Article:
Honda Motor, Japan’s third-biggest automaker, may export cars from the United States into South Korea in a try to avoid the strength in the yen and other market uncertainties, its chief executive Takanobu Ito said on Wednesday.
The executive said that Honda would make the most of its plants in the United States and other countries to gain a foothold in the “significant” South Korean market.
The strong yen contributed to the 44% decline in Honda’s South Korean sales in the January-October period.
Nikkei reports that an auto industry group official said last week that the yen’s appreciation could result not in a mere hollowing out of the Japanese car industry , but a full collapse, as the yen is far too strong for companies to endure just by cutting costs.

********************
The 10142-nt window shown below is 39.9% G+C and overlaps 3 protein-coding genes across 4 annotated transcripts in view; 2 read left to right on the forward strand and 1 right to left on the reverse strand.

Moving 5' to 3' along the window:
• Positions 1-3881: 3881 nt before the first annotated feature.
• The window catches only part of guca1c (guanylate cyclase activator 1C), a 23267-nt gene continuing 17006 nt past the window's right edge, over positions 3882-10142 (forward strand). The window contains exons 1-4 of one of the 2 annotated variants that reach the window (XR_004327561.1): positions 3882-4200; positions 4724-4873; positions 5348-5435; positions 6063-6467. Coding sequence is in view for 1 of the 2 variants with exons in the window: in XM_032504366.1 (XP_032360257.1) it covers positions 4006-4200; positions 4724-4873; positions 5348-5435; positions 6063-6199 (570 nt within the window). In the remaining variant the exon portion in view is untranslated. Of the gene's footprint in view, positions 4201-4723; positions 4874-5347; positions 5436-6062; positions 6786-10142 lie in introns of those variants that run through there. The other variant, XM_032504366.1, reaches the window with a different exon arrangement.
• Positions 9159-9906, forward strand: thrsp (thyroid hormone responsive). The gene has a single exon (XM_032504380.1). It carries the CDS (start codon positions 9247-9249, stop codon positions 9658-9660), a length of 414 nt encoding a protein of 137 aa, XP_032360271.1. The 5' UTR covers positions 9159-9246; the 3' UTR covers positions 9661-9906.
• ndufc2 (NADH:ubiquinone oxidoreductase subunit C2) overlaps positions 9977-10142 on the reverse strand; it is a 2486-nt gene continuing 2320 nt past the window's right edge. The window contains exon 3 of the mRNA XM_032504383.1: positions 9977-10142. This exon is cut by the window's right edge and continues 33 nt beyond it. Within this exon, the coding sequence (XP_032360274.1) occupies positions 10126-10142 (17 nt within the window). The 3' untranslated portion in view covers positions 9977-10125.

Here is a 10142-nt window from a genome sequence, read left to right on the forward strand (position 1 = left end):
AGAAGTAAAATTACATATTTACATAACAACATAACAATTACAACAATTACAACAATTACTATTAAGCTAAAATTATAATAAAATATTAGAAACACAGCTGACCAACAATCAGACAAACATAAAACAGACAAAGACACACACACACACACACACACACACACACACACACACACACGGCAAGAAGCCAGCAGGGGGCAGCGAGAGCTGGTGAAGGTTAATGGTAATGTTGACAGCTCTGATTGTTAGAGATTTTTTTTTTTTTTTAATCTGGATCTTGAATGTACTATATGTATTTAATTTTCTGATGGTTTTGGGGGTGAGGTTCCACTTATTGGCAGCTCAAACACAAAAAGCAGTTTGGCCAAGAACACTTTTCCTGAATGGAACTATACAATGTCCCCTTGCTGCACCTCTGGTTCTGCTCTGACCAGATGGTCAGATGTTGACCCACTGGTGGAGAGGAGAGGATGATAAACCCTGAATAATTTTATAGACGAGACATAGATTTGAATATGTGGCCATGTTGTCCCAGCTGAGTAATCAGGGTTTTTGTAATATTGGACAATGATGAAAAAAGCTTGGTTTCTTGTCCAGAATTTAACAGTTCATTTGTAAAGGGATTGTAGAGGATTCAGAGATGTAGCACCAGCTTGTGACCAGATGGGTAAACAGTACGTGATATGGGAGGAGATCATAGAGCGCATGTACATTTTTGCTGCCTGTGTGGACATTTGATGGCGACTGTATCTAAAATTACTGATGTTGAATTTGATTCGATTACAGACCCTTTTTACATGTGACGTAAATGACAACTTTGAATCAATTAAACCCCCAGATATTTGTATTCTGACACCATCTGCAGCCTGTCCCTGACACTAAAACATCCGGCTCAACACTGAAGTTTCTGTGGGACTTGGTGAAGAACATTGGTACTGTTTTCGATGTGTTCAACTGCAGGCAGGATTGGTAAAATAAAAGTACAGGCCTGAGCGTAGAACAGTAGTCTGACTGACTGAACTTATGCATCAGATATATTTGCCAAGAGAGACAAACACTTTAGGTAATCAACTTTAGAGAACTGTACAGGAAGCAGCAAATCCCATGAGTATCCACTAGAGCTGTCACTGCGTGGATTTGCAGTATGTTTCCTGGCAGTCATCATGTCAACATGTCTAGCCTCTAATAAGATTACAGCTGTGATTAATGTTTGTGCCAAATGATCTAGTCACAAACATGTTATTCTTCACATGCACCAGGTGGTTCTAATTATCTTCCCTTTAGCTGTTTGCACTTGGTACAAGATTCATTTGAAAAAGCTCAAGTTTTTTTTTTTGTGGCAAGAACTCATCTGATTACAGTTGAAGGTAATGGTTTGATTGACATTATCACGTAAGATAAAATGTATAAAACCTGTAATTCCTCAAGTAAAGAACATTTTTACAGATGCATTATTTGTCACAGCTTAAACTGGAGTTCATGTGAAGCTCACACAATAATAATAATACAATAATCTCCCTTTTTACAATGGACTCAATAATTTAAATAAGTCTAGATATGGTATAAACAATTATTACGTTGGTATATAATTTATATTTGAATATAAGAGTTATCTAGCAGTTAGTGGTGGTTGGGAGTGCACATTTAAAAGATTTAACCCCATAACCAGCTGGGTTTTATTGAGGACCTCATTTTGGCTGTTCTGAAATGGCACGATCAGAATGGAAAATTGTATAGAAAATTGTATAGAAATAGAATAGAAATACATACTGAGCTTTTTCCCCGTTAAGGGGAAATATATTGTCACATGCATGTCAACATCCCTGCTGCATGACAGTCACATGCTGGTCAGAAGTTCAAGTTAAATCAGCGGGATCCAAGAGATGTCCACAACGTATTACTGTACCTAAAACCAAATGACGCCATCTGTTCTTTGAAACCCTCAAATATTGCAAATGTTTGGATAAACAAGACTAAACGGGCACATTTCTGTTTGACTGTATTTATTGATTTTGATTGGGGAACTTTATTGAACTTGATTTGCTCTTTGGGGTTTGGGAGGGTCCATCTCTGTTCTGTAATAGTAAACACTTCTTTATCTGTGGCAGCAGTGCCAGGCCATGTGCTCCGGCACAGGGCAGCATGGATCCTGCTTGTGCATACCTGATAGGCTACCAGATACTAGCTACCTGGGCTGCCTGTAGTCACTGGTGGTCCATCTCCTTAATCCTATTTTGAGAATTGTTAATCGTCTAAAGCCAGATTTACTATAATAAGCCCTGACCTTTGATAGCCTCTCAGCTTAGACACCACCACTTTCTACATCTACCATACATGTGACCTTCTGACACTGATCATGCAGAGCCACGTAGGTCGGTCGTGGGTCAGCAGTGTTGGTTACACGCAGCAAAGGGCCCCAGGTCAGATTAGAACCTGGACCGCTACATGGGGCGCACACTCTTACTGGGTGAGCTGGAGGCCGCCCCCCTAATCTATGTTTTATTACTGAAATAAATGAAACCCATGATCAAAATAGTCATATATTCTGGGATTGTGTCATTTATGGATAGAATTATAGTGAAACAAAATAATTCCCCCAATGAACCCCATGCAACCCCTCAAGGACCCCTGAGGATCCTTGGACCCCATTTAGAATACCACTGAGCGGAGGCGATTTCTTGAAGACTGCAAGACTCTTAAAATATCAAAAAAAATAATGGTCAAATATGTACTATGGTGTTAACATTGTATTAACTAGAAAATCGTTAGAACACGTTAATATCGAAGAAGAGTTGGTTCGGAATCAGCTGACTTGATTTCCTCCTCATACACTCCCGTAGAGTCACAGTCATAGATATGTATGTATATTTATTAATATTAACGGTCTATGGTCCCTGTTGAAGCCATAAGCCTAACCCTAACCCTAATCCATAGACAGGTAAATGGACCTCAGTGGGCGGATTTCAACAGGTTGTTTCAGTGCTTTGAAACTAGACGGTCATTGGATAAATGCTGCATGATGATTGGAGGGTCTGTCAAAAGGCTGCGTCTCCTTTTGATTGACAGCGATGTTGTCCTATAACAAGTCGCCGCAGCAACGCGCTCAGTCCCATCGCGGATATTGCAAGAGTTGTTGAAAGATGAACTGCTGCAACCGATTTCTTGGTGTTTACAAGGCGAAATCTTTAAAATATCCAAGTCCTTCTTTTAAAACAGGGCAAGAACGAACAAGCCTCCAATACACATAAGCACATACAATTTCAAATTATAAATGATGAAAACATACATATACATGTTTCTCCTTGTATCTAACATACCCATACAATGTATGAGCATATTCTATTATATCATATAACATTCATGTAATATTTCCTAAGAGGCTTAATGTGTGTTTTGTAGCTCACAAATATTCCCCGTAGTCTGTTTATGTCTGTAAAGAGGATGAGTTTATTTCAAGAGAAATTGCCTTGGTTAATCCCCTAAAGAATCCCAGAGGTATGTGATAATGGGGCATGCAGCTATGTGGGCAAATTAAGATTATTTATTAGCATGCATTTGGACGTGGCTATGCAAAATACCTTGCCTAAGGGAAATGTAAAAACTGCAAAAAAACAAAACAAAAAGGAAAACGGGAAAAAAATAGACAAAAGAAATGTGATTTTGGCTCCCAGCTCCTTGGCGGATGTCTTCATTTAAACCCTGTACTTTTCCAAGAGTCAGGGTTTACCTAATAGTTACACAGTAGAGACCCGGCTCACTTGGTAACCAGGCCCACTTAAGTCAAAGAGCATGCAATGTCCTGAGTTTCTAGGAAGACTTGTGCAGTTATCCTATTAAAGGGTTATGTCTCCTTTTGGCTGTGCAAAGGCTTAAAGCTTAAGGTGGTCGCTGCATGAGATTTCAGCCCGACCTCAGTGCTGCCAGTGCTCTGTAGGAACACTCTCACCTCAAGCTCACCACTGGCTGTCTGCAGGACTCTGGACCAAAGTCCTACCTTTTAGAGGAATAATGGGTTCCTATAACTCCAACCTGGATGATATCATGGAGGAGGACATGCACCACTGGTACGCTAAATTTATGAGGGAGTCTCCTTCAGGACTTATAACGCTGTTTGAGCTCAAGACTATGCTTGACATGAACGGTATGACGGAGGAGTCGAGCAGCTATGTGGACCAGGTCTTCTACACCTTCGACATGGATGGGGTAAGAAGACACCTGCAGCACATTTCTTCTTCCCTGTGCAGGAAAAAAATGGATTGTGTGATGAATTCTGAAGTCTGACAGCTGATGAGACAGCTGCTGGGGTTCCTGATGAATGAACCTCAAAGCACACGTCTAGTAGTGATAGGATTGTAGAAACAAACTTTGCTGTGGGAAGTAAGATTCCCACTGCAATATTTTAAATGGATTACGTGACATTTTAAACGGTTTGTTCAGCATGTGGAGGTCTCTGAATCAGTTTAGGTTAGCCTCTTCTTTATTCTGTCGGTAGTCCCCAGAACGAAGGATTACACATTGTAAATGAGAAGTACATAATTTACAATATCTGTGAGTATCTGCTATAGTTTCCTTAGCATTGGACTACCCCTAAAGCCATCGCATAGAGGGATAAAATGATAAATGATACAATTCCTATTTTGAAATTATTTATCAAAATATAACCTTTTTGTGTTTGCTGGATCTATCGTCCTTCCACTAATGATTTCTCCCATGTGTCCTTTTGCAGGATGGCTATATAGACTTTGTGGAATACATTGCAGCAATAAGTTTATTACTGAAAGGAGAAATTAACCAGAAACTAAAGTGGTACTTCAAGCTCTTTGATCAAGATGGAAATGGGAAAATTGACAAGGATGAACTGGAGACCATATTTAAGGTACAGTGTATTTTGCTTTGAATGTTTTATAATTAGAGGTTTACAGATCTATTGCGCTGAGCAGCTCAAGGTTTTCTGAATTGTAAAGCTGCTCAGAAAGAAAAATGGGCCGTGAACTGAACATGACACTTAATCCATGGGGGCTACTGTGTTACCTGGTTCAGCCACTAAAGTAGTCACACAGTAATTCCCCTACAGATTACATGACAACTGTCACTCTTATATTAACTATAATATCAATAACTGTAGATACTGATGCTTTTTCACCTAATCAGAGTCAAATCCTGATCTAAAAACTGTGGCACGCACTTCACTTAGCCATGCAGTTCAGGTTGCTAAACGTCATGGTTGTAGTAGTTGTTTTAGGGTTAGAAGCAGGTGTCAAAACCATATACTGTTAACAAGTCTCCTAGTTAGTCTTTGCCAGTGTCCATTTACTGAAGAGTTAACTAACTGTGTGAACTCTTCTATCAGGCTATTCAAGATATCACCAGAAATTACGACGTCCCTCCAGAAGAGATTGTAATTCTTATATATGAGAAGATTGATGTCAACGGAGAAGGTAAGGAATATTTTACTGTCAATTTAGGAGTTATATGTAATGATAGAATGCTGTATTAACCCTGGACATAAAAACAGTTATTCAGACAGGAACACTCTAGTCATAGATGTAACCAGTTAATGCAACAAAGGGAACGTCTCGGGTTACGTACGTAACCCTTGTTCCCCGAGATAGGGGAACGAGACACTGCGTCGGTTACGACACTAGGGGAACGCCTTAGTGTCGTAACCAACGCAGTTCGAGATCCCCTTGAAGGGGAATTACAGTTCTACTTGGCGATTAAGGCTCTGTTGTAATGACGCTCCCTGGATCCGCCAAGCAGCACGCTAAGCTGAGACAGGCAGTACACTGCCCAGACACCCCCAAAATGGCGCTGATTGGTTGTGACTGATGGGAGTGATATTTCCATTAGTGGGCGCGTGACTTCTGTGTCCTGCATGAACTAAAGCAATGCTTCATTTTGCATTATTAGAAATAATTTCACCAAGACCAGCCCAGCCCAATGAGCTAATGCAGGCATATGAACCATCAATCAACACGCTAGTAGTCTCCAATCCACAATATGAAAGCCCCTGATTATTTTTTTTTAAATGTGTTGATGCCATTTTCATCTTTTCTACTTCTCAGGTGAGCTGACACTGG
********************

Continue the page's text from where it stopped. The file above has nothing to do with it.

Honda said its net income in the first half-ended September 30 totaled 92.2 billion yen ($1.17 billion), a decrease of 77.4 percent from the same time a year ago.
Revenue from nearly all regions declined. Domestic sales were down 13.2 percent, revenue from Europe sank 10.4 percent, and in Asia outside Japan sales fell 10 percent.
The Japanese government needs to take action against the strength of the yen to protect jobs, Toyota Motor Corp. President Akio Toyoda said today in Tokyo.
Honda shed 3.7 percent to 2,406 yen, under-performing rival automakers. Toyota added 0.5 percent while Nissan Motor Co advanced 1.7 percent.